In a world where instant gratification and quick fixes are king, alternative approaches to healing are commonly dismissed. Director Michael Galinsky explores the world of psychosomatic pain in All the Rage ( Saved by Dr. Sarno) by documenting both the teachings of Dr. Sarno as well as the Galinsky’s own experiences of applying Dr. Sarno’s theories to his immobilizing back pain. The documentary boasts big names whose lives have been changed by Dr. Sarno, like Howard Stern and Larry David, and is a refreshing angle on a medical innovation. Rather than relying on the more clinical approach of talking heads and client confessions, watching the director himself go on this journey gives a point of view that isn’t often shown in medical documentaries and is a key factor in successfully persuading the audience on something that could be a very hard sell. All the Rage ( Saved by Dr. Sarno) is world premiering at the DOC NYC 2016.
We interviewed Director Michael Galinsky to give us more insight on All the Rage.
Can you briefly tell the readers what All the Rage is about?
All The Rage began as a film about Dr. John Sarno and his mind body approach to back pain. We came to the story because of a personal connection to it. Michael’s father read Dr. Sarno’s book “Healing Back Pain” in the 80’s and healed from years of chronic whiplash pain. Later Michael’s brother went to see Dr. Sarno when he had such bad hand problems that he could not type or drive. Michael read the book at that point and banished his own recurrent back pain for a decade. When it came roaring back and he was slammed to the floor in incredible pain, he went to see Dr Sarno as well, and thus began a 12 year odyssey to make this film. Over the course of filming it became an increasingly personal story.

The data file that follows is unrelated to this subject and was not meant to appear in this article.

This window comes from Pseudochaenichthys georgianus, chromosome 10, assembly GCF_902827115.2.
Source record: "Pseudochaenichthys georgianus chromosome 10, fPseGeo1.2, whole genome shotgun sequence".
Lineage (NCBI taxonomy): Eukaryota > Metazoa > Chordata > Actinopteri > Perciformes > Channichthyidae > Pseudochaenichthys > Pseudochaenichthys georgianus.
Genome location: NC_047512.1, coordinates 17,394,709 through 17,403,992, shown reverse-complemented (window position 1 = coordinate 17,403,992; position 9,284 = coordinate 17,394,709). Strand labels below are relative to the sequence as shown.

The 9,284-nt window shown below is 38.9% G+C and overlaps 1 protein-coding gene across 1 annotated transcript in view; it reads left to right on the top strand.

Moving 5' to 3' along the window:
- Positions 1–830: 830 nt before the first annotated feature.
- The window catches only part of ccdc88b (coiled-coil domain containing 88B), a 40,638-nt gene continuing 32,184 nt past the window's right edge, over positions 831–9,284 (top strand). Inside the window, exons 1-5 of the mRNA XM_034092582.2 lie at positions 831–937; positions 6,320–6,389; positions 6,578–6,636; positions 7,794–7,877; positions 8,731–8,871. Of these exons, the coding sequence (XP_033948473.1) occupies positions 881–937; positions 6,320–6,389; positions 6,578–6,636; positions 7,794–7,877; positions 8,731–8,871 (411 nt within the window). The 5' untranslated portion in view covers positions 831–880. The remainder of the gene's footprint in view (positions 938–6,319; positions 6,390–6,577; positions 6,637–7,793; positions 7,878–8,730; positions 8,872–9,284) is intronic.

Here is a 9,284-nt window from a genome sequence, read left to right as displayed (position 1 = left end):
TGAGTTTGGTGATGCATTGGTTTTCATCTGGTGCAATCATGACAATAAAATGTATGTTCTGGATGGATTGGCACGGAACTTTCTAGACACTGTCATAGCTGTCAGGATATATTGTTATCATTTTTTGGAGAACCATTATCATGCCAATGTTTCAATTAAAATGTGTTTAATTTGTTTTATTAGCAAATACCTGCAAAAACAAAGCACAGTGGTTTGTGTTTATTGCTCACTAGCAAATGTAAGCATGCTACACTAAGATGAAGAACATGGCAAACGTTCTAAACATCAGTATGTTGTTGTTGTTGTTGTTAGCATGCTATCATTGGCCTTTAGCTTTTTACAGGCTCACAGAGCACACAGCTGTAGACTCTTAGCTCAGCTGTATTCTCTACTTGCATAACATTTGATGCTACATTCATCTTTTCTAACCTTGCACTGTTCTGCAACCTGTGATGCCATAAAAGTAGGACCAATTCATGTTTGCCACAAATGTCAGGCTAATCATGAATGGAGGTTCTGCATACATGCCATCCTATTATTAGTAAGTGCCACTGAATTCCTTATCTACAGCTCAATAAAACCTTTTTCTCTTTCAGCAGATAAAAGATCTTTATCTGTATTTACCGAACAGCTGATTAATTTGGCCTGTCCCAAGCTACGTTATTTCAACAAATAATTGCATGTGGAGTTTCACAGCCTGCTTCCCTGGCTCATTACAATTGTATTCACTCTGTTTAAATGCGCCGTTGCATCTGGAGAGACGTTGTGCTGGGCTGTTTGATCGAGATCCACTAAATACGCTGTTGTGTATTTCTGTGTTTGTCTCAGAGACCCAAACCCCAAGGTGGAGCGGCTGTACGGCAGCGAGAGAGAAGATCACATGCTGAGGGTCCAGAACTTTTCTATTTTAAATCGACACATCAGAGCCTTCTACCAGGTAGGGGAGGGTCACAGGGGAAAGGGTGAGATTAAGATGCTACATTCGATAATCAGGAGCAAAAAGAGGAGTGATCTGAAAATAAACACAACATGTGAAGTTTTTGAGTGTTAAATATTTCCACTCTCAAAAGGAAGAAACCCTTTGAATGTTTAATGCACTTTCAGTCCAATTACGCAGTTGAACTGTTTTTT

What was your main motivation for making the documentary?
We at Rumur knew that Dr. Sarno had a powerful story that needed to be told. We have made four other feature docs about characters who are fighting for what they believe in against great odds. We originally tried making this film as a verite documentary, but quickly found it difficult. In fact, it ended up getting put on hold for many years because we couldn’t raise any funding and we weren’t convinced that we knew how to make it. When Michael’s back problems flared up again in 2011, we were more determined than ever to finish the film. The good news was that the culture had shifted dramatically in the time that the project was on hold. People were much more open to the idea that many health problems had a psychosomatic connection. That made it much more exciting to work on it. That process has only ramped up over the last 5 years.
Being that psychosomatic pain is so often dismissed, were you at all reluctant to make a film about it?
We weren’t reluctant to make, but we did find it hard to fund, and hard to conceptualize. The idea that pain has a psychosomatic basis was widely dismissed as unscientific a dozen years ago. Both doctors and patients found it hard to wrap their minds around the idea that back pain might have an emotional cause. Because of that reality, we needed to be very deliberate about how we told the story. Now the idea is much more accepted and there is a flood of research supporting this idea.
How long did it take to shoot? Did you run into any challenges while making it?